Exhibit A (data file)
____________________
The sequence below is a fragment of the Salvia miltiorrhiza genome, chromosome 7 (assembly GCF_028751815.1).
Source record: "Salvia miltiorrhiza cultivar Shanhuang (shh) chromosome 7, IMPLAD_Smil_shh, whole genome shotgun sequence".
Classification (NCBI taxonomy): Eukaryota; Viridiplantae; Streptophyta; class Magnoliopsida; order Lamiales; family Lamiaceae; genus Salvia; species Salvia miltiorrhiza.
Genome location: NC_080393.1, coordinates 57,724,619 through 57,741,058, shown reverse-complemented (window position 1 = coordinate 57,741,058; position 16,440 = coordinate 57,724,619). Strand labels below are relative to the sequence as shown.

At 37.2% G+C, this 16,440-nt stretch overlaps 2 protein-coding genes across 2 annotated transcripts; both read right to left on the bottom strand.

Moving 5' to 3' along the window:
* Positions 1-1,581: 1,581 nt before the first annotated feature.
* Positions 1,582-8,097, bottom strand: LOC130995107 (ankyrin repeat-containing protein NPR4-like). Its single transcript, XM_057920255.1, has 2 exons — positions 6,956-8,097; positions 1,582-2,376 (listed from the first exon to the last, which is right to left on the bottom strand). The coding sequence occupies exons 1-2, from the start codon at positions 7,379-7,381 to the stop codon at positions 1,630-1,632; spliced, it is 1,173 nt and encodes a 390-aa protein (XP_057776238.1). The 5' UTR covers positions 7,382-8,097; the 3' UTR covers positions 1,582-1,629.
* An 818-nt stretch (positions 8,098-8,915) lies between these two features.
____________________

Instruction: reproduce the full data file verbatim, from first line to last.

The sequence below is a fragment of the Salvia miltiorrhiza genome, chromosome 7 (assembly GCF_028751815.1).
Source record: "Salvia miltiorrhiza cultivar Shanhuang (shh) chromosome 7, IMPLAD_Smil_shh, whole genome shotgun sequence".
Classification (NCBI taxonomy): Eukaryota; Viridiplantae; Streptophyta; class Magnoliopsida; order Lamiales; family Lamiaceae; genus Salvia; species Salvia miltiorrhiza.
Genome location: NC_080393.1, coordinates 57,724,619 through 57,741,058, shown reverse-complemented (window position 1 = coordinate 57,741,058; position 16,440 = coordinate 57,724,619). Strand labels below are relative to the sequence as shown.

At 37.2% G+C, this 16,440-nt stretch overlaps 2 protein-coding genes across 2 annotated transcripts; both read right to left on the bottom strand.

Moving 5' to 3' along the window:
* Positions 1-1,581: 1,581 nt before the first annotated feature.
* Positions 1,582-8,097, bottom strand: LOC130995107 (ankyrin repeat-containing protein NPR4-like). Its single transcript, XM_057920255.1, has 2 exons — positions 6,956-8,097; positions 1,582-2,376 (listed from the first exon to the last, which is right to left on the bottom strand). The coding sequence occupies exons 1-2, from the start codon at positions 7,379-7,381 to the stop codon at positions 1,630-1,632; spliced, it is 1,173 nt and encodes a 390-aa protein (XP_057776238.1). The 5' UTR covers positions 7,382-8,097; the 3' UTR covers positions 1,582-1,629.
* An 818-nt stretch (positions 8,098-8,915) lies between these two features.